United States District Court, S.D. Illinois
MEMORANDUM AND ORDER
MICHAEL J. REAGAN Chief Judge United States District Court
who was incarcerated at Vandalia Correctional Center
("Vandalia") at the time he filed this suit, has
brought this pro se civil rights action pursuant to
42 U.S.C. § 1983. He claims that Defendants were
deliberately indifferent to a serious medical condition. This
case is now before the Court for a preliminary review of the
complaint pursuant to 28 U.S.C. § 1915A.
§ 1915A, the Court is required to screen prisoner
complaints to filter out non-meritorious claims. See
28 U.S.C. § 1915A(a). The Court must dismiss any portion
of the Complaint that is legally frivolous, malicious, fails
to state a claim upon which relief may be granted, or asks
for money damages from a defendant who by law is immune from
such relief. 28 U.S.C. § 1915A(b).
action or claim is frivolous if "it lacks an arguable
basis either in law or in fact." Neitzke v.
Williams, 490 U.S. 319, 325 (1989). Frivolousness is an
objective standard that refers to a claim that "no
reasonable person could suppose to have any merit."
Lee v. Clinton, 209 F.3d 1025, 1026-27 (7th Cir.
2000). An action fails to state a claim upon which relief can
be granted if it does not plead "enough facts to state a
claim to relief that is plausible on its face." Bell
Atlantic Corp. v. Twombly, 550 U.S. 544, 570 (2007). The
claim of entitlement to relief must cross "the line
between possibility and plausibility." Id. at
557. Conversely, a complaint is plausible on its face
"when the plaintiff pleads factual content that allows
the court to draw the reasonable inference that the defendant
is liable for the misconduct alleged." Ashcroft v.
Iqbal, 556 U.S. 662, 678 (2009). Although the Court is
obligated to accept factual allegations as true, see
Smith v. Peters, 631 F.3d 418, 419 (7th Cir. 2011), some
factual allegations may be so sketchy or implausible that
they fail to provide sufficient notice of a plaintiffs claim.
Brooks v. Ross, 578 F.3d 574, 581 (7th Cir. 2009).
Additionally, Courts "should not accept as adequate
abstract recitations of the elements of a cause of action or
conclusory legal statements." Id. At the same
time, however, the factual allegations of a pro se complaint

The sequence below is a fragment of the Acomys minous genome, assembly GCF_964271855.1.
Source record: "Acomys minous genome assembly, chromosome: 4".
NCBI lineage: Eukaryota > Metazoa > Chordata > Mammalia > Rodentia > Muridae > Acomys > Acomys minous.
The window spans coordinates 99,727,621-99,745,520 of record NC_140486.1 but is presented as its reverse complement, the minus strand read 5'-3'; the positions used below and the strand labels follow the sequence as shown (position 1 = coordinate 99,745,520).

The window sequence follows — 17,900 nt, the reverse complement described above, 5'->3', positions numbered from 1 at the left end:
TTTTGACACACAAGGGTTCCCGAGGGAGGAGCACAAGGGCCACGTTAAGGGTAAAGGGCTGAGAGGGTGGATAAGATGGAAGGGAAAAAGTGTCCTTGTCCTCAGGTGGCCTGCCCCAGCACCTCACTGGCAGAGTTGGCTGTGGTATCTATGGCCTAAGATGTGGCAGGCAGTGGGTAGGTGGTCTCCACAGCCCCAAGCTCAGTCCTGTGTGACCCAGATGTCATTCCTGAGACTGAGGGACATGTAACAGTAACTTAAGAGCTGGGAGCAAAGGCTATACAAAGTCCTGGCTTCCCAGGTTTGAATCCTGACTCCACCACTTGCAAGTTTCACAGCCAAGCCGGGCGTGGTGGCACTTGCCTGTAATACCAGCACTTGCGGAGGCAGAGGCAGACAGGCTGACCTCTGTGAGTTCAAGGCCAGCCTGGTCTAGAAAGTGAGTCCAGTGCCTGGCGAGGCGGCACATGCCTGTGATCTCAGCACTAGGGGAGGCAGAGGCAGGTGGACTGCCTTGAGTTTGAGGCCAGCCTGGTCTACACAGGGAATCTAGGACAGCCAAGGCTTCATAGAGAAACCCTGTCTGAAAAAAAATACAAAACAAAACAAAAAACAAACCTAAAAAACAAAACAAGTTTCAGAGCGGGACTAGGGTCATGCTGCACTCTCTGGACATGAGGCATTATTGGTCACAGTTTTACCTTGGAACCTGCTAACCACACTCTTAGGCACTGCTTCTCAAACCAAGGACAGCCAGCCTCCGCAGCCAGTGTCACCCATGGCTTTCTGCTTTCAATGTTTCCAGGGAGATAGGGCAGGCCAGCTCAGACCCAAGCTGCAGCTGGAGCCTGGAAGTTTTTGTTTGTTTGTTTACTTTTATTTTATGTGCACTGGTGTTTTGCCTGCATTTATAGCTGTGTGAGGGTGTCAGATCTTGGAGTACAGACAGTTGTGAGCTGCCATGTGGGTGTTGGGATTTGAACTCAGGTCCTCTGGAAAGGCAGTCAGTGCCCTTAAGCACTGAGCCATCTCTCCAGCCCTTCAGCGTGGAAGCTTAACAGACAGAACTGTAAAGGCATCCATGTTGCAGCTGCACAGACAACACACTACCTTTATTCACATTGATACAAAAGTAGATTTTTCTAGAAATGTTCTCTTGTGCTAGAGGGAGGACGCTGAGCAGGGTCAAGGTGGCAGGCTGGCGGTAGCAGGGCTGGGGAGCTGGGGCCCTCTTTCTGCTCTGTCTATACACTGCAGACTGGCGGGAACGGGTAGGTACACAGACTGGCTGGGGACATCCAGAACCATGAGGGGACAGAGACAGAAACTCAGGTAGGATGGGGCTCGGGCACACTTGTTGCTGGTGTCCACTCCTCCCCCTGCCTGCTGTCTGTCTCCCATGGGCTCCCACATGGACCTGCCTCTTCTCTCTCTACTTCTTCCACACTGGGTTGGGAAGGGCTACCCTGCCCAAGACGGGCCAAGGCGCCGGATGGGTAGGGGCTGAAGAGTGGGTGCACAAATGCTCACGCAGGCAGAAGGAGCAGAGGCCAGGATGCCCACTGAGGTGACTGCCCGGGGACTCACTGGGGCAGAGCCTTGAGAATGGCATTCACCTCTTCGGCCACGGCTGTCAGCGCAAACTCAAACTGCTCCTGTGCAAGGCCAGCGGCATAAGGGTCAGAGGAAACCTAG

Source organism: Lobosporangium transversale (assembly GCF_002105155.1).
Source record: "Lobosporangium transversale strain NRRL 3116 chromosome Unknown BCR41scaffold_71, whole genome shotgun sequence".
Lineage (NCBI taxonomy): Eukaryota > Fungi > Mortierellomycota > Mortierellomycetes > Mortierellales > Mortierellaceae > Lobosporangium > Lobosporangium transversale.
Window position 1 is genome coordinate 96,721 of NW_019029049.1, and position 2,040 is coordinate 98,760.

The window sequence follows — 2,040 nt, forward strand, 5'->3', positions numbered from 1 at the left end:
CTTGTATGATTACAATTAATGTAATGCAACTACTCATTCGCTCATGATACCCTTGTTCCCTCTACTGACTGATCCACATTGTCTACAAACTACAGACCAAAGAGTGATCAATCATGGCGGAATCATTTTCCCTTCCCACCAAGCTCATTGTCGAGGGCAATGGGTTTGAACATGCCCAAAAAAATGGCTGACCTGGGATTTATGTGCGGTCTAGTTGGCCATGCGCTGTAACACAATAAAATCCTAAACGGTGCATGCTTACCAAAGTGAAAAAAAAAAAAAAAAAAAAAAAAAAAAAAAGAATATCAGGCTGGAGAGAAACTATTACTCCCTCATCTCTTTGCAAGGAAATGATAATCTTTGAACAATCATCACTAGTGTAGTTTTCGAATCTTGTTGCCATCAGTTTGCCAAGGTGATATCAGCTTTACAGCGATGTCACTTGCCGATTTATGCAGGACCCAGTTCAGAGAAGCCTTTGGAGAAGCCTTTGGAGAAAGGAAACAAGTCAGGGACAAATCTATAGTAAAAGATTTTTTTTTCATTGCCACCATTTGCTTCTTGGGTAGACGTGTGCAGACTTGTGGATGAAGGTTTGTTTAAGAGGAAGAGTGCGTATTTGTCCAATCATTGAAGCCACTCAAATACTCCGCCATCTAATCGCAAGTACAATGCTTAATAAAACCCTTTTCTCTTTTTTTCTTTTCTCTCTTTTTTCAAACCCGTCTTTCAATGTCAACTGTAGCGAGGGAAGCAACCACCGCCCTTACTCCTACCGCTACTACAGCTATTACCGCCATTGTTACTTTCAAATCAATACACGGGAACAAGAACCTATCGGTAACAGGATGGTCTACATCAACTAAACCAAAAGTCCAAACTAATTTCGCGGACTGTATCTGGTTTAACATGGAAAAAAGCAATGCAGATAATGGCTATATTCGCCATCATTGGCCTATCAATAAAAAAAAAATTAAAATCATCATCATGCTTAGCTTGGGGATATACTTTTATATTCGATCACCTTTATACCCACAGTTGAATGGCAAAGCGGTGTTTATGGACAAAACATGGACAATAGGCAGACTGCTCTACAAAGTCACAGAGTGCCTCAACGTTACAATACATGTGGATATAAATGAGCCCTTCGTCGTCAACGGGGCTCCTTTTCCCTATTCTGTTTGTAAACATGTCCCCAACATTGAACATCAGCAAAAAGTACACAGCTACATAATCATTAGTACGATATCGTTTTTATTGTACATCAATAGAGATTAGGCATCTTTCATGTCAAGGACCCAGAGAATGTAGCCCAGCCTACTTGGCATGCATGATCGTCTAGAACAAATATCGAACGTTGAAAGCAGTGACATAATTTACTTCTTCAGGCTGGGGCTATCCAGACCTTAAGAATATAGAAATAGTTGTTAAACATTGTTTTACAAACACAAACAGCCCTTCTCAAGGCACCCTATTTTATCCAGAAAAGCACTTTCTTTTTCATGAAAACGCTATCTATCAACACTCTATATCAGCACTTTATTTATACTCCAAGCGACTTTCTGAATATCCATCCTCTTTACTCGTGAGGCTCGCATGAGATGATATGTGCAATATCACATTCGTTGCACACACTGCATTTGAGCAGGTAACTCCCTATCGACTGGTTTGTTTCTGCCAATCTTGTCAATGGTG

are to be liberally construed. See Arnett v.
Webster, 658 F.3d 742, 751 (7th Cir. 2011);
Rodriguez v. Plymouth Ambulance Serv., 577 F.3d 816,
821 (7th Cir. 2009).
fully considering the factual allegations in Plaintiffs
Complaint, the Court concludes that this action is subject to
states that he was injured on April 16, 2016, when he hit his
leg on a trash trailer while he was working at his prison
job. (Doc. 1, p. 5). He sought medical help on April 24,
2016. At that time, the unidentified nurse told Plaintiff to
"keep an eye on" the wound. Id. The next
day, Plaintiffs leg "looked like a softball, " so
he again went to the health care unit. Id.
April 27, 2016, a nurse cut open and drained the wound.
Plaintiff returned to health care the following day and had
the dressing changed. On April 29, 2016, Plaintiff returned
for another dressing change, and fluid "sprayed"
out of the wound due to the built-up pressure. Id.
He was then sent to an outside hospital.
Fayette County Hospital, Plaintiff was admitted and treated
with intravenous antibiotics. An unidentified hospital
staffer told Plaintiff that he should have been admitted a
week earlier due to his condition.
Plaintiff was released from the hospital, he was housed in
the prison's health care unit until May 26, 2016, when he
was sent back to the regular housing unit. He was taken off
antibiotics. However, at the time he filed the Complaint,
Plaintiff claimed his leg wound still had not healed.
Further, Fayette County Hospital personnel had recommended
that Plaintiff should return every week for follow-up at the
wound clinic, but Vandalia staff refused to take Plaintiff
back for those checkups. (Doc. 1, p. 5).
names as Defendants Vandalia Warden Foster, Dr. Codwell, Unit
Administrator Klein, and Nurse Supervisor Weathers. However,
the statement of claim does not identify which, if any, of
these individuals was responsible for Plaintiffs treatment.
in the "Grievance Procedure" section of the
Complaint, Plaintiff states that he did not present the facts
relating to his complaint to the prisoner grievance
procedure. (Doc. 1, p. 4). Explaining his failure to submit a
grievance, Plaintiff writes, "It is a medical
seeks monetary damages. (Doc. 1, p. 6).
Review Pursuant to 28 ...